Degree Name

Doctor of Philosophy (PhD)


Department of Biomedical Science (Metabolic Research Centre) - Faculty of Health & Behavioural Sciences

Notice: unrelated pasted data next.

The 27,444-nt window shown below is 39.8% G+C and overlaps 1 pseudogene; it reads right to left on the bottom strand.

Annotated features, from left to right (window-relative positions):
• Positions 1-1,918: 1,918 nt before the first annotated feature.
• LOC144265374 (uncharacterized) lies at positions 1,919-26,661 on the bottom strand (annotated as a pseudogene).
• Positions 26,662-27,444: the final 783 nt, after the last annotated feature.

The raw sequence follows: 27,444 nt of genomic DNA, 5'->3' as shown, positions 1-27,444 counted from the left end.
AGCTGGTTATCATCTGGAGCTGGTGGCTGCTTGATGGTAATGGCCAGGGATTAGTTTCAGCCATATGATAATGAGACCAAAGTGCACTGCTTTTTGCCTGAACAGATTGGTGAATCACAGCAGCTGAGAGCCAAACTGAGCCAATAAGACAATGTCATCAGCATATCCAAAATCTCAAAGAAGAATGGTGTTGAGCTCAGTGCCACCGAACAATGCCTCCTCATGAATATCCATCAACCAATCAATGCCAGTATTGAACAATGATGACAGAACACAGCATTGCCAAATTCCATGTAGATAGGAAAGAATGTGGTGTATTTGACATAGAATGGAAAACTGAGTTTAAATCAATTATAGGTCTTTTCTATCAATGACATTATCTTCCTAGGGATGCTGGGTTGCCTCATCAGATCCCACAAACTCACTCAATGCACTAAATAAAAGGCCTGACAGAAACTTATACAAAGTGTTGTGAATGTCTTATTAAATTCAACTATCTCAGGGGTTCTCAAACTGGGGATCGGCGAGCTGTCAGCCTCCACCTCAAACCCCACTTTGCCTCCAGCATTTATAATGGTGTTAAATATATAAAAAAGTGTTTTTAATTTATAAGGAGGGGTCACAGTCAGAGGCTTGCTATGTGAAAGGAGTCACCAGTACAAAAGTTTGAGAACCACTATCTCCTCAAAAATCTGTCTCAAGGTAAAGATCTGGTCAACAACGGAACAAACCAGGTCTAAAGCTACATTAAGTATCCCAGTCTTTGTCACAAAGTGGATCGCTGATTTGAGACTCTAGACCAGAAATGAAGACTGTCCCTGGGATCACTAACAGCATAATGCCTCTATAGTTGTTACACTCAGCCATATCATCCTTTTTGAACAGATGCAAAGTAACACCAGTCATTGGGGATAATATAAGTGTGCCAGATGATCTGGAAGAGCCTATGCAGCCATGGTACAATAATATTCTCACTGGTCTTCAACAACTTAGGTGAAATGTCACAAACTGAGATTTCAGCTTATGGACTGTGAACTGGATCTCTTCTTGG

The basal metabolic rate (BMR) or energy turnover of animals varies dramatically, being several fold higher in endotherms compared to ectotherms, and much greater, on a mass-specific basis, in smaller vertebrates compared to larger vertebrates. Despite this large variation in metabolic rate between vertebrate species, a significant and relatively constant proportion of metabolism is associated with membrane-linked energy consuming processes, regardless of the absolute level of BMR. The majority of these membrane-linked processes are mediated by membrane-bound enzymes, and in general, membranes with increased levels of polyunsaturation are associated with elevated activity in these processes and subsequently increased metabolism. It has therefore been suggested that membranes, specifically their amount and composition, may be playing a role in determining the pace (or rate) of metabolism, via an effect on the molecular activity of membrane-bound proteins. In this thesis, the relationship between membrane lipid composition and molecular activity of the sodium pump (Na(superscript +)K(superscript +)ATPase) has been assessed via comparisons of a large range of different animals. The sodium pump was chosen as a representative protein, as it is ubiquitous, has been well characterised, and accounts for a major proportion of resting energy metabolism (20%). Furthermore recent comparisons of endotherms and ectotherms, have suggested that the molecular activity of the sodium pump is highly dependent on the lipid composition of the surrounding membrane bilayer. The aims of this study were firstly to examine sodium pump molecular activity and membrane lipid composition in tissues of mammals and birds of different body size. The mammalian species examined ranged in body mass 7500-fold and had an 11-fold difference in mass-specific BMR, while the avian species ranged 3000-fold and 22-fold for body mass and mass-specific BMR respectively. These species were chosen to try and maximise metabolic differences, and represented an ideal model to examine whether variations in membrane lipid composition may have been determining the metabolic activity of these vertebrates, through an effect on membrane-bound proteins (i.e. sodium pump). The second major aim of this study was to examine sodium pump molecular activity and membrane lipid composition in tissues from two ectothermic species, the bearded dragon lizard, and the octopus. These species were chosen as the bearded dragon has been shown to have very monounsaturated membranes, which are typical of ectotherms, while membranes from the octopus tend to be very polyunsaturated. Sodium pump molecular activity has been shown to be low in a large range of ectotherms and this study was designed to examine whether the high level of polyunsaturation in octopus membranes was associated with an increased molecular activity in their sodium pumps. In the mammals and birds membrane fatty acid composition showed substantial variation, with higher unsaturation index (number of double bonds per 100 fatty acid chains) observed in heart and kidney phospholipids from the smaller species. In these tissues the most important finding was the significant and substantial allometric decline observed in the content of the highly polyunsaturated docosahexaenoic acid (22:6 n-3). Brain phospholipids from the mammals and birds however, showed no allometric trends and were highly polyunsaturated (especially 22:6 n-3) in all species. Sodium pump molecular activity was generally higher in all three tissues from the smaller mammals, while in the birds higher molecular activity was observed in the hearts of smaller birds, while no allometric trends were seen in the kidney and brain. There were no differences observed in sodium pump molecular activity between the tissues of the bearded dragon and the octopus, in spite of the fact that the octopus had very polyunsaturated membranes. A significant contributing factor however, may have been that the octopus membranes contained high levels of cholesterol, which has been shown to have an inhibitory effect on the sodium pump. To determine the relationship between sodium pump molecular activity and membrane lipid composition, linear correlation coefficients were determined between lipid parameters and sodium pump molecular activity, using a combined data set from all fifteen species and six tissues examined in the current study, plus literature values for tissues from the ectothermic cane toad. While several lipid parameters were correlated with molecular activity, the most significant relationship was observed for docosahexaenoic acid (22:6 n-3), with high concentrations of this fatty acid associated with high sodium pump molecular activity. This fatty acid provided not only the strongest correlation for the combined data set, but was also significantly correlated within the mammals, birds and ectotherms, indicating that it may potentially play an important role in metabolism. Further research is required to determine the mechanistic basis of this relationship, however the physical properties of this fatty acid may be a major contributing factor.

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